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Goldman’s Solomon Says Market Greed Is Now Outpacing Fear

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What You Need to Know

  • Concern is now rising that accelerating inflation will pose a challenge to a sustained recovery as central banks may be forced to raise interest rates in response.
  • According to Solomon, there’s no direct pressure in the U.S. to change the bank’s long term to plans in China.
  • He also discussed the challenge of climate change, saying the transitioning to a green economy was “hugely important.”

Goldman Sachs Group Inc. Chief Executive Officer David Solomon said that markets could face a rocky time ahead as the global economy seeks to emerge from the abrupt impact of the pandemic.

“When I step back and think about my 40-year career, there have been periods of time when greed has far outpaced fear — we are in one of those periods,” Solomon said in an interview at the Bloomberg New Economy Forum in Singapore. “My experience says those periods aren’t long lived. Something will rebalance it and bring a little bit more perspective.

Global markets have surged during the pandemic, fueled by massive stimulus that has also stoked profits at banks such as Goldman. Concern is now rising that accelerating inflation will pose a challenge to a sustained recovery as central banks may be forced to raise interest rates in response.

“Chances are interest rates will move up, and if interest rates move up that in of itself will take some of the exuberance out of certain markets,” Solomon said.

Solomon also discussed the challenge of climate change, saying the transitioning to a green economy was “hugely important.”

Goldman was among banks, investors and insurers that earlier this month committed to decarbonizing by mid-century as signatories of the Glasgow Financial Alliance for Net Zero.

Still, the initiative was met with skepticism as climate activists and nonprofits questioned whether big finance is capable of rapidly weaning itself off fossil fuels. Goldman, along with others, have previously made it clear it’s not feasible to stop working with the industry.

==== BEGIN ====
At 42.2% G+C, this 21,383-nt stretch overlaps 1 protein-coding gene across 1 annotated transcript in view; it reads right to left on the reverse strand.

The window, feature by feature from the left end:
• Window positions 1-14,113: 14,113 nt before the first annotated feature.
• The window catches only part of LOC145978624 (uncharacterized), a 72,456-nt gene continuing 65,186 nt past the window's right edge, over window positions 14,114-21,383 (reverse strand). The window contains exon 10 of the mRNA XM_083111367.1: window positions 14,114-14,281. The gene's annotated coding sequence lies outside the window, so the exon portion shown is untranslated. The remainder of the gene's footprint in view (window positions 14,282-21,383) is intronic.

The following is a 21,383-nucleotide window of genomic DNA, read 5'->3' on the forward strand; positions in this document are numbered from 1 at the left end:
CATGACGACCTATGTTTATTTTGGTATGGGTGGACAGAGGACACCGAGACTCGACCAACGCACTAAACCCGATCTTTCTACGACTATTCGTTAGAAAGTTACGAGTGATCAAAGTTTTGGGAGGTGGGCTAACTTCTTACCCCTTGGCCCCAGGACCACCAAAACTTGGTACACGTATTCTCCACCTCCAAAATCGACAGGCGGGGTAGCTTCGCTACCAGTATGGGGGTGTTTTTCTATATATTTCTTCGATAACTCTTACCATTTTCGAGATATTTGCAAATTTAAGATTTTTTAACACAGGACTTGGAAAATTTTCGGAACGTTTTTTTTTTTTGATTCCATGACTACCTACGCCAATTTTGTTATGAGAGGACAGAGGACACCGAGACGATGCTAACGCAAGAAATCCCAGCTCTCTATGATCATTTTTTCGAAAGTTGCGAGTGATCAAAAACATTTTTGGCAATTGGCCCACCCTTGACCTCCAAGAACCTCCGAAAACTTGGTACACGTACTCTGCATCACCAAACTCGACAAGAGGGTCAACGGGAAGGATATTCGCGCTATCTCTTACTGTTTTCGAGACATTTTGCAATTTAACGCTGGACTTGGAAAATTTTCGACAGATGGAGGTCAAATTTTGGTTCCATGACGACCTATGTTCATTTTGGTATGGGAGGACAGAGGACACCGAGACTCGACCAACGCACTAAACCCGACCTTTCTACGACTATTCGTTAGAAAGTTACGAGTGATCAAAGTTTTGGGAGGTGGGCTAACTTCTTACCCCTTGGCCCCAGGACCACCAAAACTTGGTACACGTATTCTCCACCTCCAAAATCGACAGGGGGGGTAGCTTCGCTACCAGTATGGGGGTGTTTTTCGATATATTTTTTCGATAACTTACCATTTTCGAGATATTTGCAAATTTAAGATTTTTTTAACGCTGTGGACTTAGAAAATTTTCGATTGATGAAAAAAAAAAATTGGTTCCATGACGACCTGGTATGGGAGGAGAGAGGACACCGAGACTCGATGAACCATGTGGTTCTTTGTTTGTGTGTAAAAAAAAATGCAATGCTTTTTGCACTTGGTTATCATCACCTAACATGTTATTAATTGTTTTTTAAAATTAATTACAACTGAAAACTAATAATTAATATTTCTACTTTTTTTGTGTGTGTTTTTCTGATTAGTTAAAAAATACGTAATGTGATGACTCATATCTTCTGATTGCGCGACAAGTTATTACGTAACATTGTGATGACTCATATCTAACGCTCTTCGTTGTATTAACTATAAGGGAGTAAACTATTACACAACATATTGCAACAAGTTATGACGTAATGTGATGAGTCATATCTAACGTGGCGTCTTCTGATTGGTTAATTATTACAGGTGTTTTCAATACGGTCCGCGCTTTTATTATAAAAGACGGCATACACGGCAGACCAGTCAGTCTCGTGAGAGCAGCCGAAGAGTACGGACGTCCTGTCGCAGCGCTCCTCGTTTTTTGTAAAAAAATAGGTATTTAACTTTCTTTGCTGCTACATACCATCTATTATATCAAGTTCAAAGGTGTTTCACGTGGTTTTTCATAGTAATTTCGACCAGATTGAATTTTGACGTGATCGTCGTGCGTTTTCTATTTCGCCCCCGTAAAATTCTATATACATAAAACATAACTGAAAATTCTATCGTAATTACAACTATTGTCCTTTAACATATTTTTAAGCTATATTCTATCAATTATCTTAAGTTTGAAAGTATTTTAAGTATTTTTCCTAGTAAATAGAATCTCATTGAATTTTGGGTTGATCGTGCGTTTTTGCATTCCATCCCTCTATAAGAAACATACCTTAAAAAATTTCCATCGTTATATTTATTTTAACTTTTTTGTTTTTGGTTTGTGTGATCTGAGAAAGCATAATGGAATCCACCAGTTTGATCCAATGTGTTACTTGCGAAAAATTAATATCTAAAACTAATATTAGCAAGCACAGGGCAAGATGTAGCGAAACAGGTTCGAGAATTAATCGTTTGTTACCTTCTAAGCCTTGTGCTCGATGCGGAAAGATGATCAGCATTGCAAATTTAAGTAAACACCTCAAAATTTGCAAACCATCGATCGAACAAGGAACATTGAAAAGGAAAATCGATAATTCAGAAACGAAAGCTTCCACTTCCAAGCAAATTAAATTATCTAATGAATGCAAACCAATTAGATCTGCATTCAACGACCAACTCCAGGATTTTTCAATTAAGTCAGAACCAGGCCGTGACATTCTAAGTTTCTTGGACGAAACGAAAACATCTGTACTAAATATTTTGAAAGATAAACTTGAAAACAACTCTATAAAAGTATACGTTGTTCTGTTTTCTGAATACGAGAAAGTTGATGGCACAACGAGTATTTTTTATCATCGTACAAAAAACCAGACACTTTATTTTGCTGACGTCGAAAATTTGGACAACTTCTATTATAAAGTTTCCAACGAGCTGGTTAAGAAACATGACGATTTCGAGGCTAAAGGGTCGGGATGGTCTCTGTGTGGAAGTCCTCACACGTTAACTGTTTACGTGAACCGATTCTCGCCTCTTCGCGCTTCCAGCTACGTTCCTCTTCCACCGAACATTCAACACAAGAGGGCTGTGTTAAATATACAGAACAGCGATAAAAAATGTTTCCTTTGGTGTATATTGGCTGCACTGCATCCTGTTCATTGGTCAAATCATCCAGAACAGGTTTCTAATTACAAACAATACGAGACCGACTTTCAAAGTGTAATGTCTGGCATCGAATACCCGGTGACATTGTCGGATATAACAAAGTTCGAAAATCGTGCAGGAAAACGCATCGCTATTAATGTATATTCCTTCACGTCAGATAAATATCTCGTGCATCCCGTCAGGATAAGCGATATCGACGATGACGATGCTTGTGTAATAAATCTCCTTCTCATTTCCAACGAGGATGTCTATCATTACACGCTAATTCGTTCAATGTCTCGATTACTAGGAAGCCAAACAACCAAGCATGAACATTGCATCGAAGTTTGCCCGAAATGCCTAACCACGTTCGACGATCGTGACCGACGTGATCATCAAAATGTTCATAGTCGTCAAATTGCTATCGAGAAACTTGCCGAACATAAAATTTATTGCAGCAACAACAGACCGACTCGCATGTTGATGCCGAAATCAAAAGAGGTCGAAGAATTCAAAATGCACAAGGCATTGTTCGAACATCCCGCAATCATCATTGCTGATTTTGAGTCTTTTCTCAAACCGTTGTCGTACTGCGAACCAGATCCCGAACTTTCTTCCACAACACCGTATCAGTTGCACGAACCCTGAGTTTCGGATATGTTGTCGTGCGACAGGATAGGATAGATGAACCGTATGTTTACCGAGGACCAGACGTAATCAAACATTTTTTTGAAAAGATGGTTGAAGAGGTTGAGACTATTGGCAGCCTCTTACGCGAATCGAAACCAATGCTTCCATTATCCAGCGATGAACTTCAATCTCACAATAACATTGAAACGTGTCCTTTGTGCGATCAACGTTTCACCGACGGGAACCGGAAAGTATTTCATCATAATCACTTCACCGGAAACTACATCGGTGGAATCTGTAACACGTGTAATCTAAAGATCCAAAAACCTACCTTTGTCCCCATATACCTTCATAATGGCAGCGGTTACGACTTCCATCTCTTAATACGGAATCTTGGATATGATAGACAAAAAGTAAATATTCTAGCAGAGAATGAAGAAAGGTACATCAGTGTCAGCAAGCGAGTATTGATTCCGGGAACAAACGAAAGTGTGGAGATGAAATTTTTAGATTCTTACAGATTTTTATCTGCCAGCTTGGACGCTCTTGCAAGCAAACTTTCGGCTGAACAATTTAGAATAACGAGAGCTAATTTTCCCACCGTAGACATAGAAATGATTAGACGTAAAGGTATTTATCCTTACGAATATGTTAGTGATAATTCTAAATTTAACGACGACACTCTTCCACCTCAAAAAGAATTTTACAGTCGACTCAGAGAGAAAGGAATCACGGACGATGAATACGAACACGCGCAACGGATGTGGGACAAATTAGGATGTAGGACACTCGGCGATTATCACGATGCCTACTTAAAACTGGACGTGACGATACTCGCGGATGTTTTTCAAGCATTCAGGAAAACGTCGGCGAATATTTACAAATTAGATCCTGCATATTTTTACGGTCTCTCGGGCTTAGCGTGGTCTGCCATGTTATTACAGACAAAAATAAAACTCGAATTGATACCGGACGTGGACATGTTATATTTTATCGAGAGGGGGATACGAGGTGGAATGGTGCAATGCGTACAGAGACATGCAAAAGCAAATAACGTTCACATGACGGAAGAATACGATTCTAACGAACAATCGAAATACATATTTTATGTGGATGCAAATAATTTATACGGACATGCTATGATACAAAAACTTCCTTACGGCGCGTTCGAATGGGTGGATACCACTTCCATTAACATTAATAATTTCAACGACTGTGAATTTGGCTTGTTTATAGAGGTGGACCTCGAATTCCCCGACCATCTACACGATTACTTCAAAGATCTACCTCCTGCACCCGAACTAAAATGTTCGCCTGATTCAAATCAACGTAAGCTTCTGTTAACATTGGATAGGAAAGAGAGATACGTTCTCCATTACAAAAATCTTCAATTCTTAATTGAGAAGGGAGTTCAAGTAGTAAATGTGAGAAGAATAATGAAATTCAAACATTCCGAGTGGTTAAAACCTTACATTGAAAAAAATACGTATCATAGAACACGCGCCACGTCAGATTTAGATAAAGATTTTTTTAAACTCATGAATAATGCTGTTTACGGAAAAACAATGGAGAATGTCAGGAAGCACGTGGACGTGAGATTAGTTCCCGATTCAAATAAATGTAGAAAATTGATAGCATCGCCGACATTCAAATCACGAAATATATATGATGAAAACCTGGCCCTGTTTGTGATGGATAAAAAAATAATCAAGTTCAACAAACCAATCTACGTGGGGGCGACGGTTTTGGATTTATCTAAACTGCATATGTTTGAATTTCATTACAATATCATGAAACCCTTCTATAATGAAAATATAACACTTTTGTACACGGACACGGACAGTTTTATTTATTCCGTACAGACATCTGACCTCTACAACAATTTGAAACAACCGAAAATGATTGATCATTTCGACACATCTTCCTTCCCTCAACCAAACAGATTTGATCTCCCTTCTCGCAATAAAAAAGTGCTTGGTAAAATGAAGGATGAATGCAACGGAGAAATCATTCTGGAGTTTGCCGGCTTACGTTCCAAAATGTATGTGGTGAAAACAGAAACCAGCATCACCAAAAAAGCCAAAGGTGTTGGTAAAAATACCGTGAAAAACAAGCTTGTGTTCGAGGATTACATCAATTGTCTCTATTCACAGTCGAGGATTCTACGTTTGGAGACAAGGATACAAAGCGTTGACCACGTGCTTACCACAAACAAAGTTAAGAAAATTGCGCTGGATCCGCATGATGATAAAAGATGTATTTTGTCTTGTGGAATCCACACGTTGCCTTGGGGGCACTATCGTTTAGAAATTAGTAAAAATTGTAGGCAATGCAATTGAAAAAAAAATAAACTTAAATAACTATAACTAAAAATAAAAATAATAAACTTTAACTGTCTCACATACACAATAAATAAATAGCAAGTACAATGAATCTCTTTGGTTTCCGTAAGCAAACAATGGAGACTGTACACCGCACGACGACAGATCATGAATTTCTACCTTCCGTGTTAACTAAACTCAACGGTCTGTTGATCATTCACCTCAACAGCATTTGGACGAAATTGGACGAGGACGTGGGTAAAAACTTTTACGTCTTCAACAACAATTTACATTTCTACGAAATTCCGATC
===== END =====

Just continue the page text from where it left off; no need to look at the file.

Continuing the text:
“We have to recognize we are trying to drive very dramatic change,” Solomon said, emphasizing that the transition will take time.

China Issues

Goldman is at the forefront of a push by global banks to gain a bigger foothold as China’s market opens, jostling to capture billions of dollars in potential profits. The firm last month gained approval to take full ownership of a securities venture, ending a 17-year joint venture.

The firm has plans to double its workforce in China to 600 and ramp up in asset and wealth management. As of last month, it had added 116 staff onshore this year, boosting the total to more than 400.

More on this topic

But Wall Street banks are also dealing with a number of flash points between China and the U.S. Some U.S. lawmakers have questioned the push into China, which is counting on investments to help support its economy.

Beijing has been cracking down on broad swathes of its private sector, roiling markets and prompting investors such as George Soros to warn against investing in the country.

According to Solomon, there’s no direct pressure in the U.S. to change the bank’s long term to plans in China, but said that from time to time, there may be pressure to do certain things differently.

Also attending the forum, Chinese Vice President Wang Qishan said China and the world must work together to boost global economic growth, vowing that Beijing will continue opening up more to foreign investment at a time when more countries are raising barriers over national security concerns.

“I think China wants to grow its capital markets, they want more listing activity in Hong Kong and onshore,” Solomon said. The participation of global institutions “strengthens their capital markets and so my guess is they’ll continue to support that, but the world can change,” he said.

Asia Visit

Solomon said that this was his first visit to Asia since early 2020, but that he has no plans to visit China and Hong Kong. His counterpart at JPMorgan Chase & Co., Jamie Dimon, touched down in Hong Kong this week after receiving an exemption from the city’s stringent quarantine, where he highlighted that the restrictions were making it harder for the bank to retain talent.

Solomon said the strict approach to Covid in China and Hong Kong is a “certainly a headwind for global talent in that part of the world.”

The finance industry is ratcheting up pressure on Hong Kong to ease quarantine rules and abandon its zero-Covid policy. A survey found almost half of major international banks and asset managers are contemplating moving staff or functions out of the city.

(Photo: Bloomberg)